The last set of predefined classes are w and W. The w class identifies any character that's normally used in words. That includes upper-and lowercase letters, digits, and the underscore. An example shows how all that looks:

Enter regex: wwwWwww
Enter string: abc def
Match.
Enter string: 123 456
Match.
Enter string: 123A456
Does not match.

Here the pattern calls for two groups of word characters separated by a non-word character.

  TECHNICAL STAUFF 

Isn't it strange that underscores are considered to be word characters? I don't know of too many words in the English language (or any other language, for that matter) that have underscores in them. I guess that's the computer-nerd origins of regular expressions showing through.

Using custom character classes

To create a custom character class, you simply list all the characters that you want included in the class within a set of brackets. Here's an example:

Enter regex: b[aeiou]t
Enter string: bat
Match.
Enter string: bet
Match.
Enter string: bit
Match.

Enter string: bot
Match.
Enter string: but
Match.
Enter string: bmt
Does not match.

Here the pattern specifies that the string must start with the letter b, followed by a class that can include a, e, i, o, or u, followed by t. In other words, it accepts three-letter words that begin with b, end with t, and have a vowel in the middle.

If you want to let the pattern include uppercase letters as well as lowercase letters, you have to list them both:

Enter regex: b[aAeEiIoOuU]t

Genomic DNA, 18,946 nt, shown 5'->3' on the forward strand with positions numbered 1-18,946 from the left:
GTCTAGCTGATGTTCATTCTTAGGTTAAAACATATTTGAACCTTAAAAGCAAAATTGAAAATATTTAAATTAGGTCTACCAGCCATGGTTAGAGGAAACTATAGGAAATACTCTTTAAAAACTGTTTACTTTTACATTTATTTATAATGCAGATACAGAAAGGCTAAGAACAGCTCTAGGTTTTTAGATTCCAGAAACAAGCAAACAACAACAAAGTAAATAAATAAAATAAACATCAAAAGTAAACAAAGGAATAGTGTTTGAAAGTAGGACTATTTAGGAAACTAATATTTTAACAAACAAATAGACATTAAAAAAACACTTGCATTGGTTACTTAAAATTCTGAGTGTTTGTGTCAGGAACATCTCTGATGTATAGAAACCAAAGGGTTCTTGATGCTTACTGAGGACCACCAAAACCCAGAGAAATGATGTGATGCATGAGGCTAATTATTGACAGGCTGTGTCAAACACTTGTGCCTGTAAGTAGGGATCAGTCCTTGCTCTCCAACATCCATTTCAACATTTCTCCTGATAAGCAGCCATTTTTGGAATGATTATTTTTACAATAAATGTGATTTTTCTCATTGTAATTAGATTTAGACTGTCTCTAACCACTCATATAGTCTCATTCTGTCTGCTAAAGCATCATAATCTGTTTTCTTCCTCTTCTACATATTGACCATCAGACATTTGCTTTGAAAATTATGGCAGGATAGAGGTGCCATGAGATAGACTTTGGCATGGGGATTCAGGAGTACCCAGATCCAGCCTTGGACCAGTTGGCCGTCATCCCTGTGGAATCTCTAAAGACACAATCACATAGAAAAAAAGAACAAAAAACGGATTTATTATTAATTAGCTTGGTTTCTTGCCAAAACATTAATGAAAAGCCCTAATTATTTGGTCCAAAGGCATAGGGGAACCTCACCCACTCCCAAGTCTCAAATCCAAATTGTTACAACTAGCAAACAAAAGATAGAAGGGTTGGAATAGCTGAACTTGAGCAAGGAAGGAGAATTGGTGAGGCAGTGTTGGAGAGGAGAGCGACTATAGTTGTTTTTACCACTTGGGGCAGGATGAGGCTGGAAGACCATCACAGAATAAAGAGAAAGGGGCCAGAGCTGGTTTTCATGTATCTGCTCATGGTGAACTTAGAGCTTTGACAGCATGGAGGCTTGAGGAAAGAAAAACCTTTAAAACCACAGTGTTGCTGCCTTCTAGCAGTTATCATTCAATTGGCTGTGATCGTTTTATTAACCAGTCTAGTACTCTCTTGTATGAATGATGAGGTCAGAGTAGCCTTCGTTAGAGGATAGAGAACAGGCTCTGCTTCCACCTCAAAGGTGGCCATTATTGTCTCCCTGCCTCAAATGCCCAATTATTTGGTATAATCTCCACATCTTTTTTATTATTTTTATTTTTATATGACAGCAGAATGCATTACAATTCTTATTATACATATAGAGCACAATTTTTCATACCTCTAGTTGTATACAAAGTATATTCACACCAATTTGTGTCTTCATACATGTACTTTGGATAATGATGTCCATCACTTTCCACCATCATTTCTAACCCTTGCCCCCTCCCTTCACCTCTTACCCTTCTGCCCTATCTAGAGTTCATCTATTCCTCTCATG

Enter string: bat
Match.
Enter string: BAT
Does not match.
Enter string: bAt
Match.

You can use as many custom groups on a line as you want. For example, here's one that defines classes for the first and last characters so they too can be upper-or lowercase:

Enter regex: [bB][aAeEiIoOuU][tT]
Enter string: bat
Match.
Enter string: BAT
Match.

This pattern specifies three character classes. The first can be b or B, the second can be any upper-or lowercase vowel, and the third can be t or T.

Using ranges

Custom character classes can also specify ranges of letters and numbers. For example:

Enter regex: [a-z][0-5]
Enter string: r2
Match.
Enter string: b9
Does not match.

Here the string can be two characters long. The first must be a character from a through z, and the second must be from 0 through 5.

You can also use more than one range in a class, like this:

Enter regex: [a-zA-Z][0-5]
Enter string: r2
Match.
Enter string: R2
Match.

Here the first character can be lowercase a through z or uppercase A through Z.

  Tip 

You can use ranges to build a class that accepts only characters that appear in real words (as opposed to the w class, which allows underscores):

Enter regex: [a-zA-Z0-9]
Enter string: a
Match.
Enter string: N
Match.
Enter string: 9
Match.

Using negation

Regular expressions can include classes that match any character but the ones listed for the class. To do that, you start the class with a caret, like this:

Enter regex: [^cf]at
Enter string: bat
Match.
Enter string: cat
Does not match.
Enter string: fat
Does not match.

Here the string must be a three-letter word that ends in at, but isn't fat or cat.

Matching multiple characters

The regex patterns described so far in this chapter require that each position in the input string always match a specific character class. For example, the pattern dW[a-z] requires a digit in the first position, a white space character in the second position, and one of the letters a through z in the third position. These are pretty rigid requirements.